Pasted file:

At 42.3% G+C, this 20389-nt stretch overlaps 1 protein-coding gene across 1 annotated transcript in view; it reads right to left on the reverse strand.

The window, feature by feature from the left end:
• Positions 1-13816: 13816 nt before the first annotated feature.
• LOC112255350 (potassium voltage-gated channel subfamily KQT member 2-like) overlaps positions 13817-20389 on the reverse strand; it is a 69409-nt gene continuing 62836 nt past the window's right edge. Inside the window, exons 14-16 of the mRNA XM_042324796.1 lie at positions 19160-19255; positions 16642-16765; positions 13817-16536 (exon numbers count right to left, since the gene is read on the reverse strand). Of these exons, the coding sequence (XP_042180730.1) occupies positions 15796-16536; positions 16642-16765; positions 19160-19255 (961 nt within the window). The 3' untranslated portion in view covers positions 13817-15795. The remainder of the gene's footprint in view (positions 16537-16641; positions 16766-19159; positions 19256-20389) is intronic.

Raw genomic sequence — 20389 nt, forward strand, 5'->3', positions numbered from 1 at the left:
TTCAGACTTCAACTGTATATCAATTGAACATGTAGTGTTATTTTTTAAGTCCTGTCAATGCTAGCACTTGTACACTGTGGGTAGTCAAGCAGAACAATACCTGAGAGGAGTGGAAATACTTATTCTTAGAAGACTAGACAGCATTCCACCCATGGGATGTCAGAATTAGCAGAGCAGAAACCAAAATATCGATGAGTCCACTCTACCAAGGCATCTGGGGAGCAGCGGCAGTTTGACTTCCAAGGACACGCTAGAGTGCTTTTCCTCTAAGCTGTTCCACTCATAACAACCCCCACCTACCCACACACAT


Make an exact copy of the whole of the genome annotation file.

At 42.3% G+C, this 20389-nt stretch overlaps 1 protein-coding gene across 1 annotated transcript in view; it reads right to left on the reverse strand.

The window, feature by feature from the left end:
• Positions 1-13816: 13816 nt before the first annotated feature.
• LOC112255350 (potassium voltage-gated channel subfamily KQT member 2-like) overlaps positions 13817-20389 on the reverse strand; it is a 69409-nt gene continuing 62836 nt past the window's right edge. Inside the window, exons 14-16 of the mRNA XM_042324796.1 lie at positions 19160-19255; positions 16642-16765; positions 13817-16536 (exon numbers count right to left, since the gene is read on the reverse strand). Of these exons, the coding sequence (XP_042180730.1) occupies positions 15796-16536; positions 16642-16765; positions 19160-19255 (961 nt within the window). The 3' untranslated portion in view covers positions 13817-15795. The remainder of the gene's footprint in view (positions 16537-16641; positions 16766-19159; positions 19256-20389) is intronic.

Raw genomic sequence — 20389 nt, forward strand, 5'->3', positions numbered from 1 at the left:
TTCAGACTTCAACTGTATATCAATTGAACATGTAGTGTTATTTTTTAAGTCCTGTCAATGCTAGCACTTGTACACTGTGGGTAGTCAAGCAGAACAATACCTGAGAGGAGTGGAAATACTTATTCTTAGAAGACTAGACAGCATTCCACCCATGGGATGTCAGAATTAGCAGAGCAGAAACCAAAATATCGATGAGTCCACTCTACCAAGGCATCTGGGGAGCAGCGGCAGTTTGACTTCCAAGGACACGCTAGAGTGCTTTTCCTCTAAGCTGTTCCACTCATAACAACCCCCACCTACCCACACACAT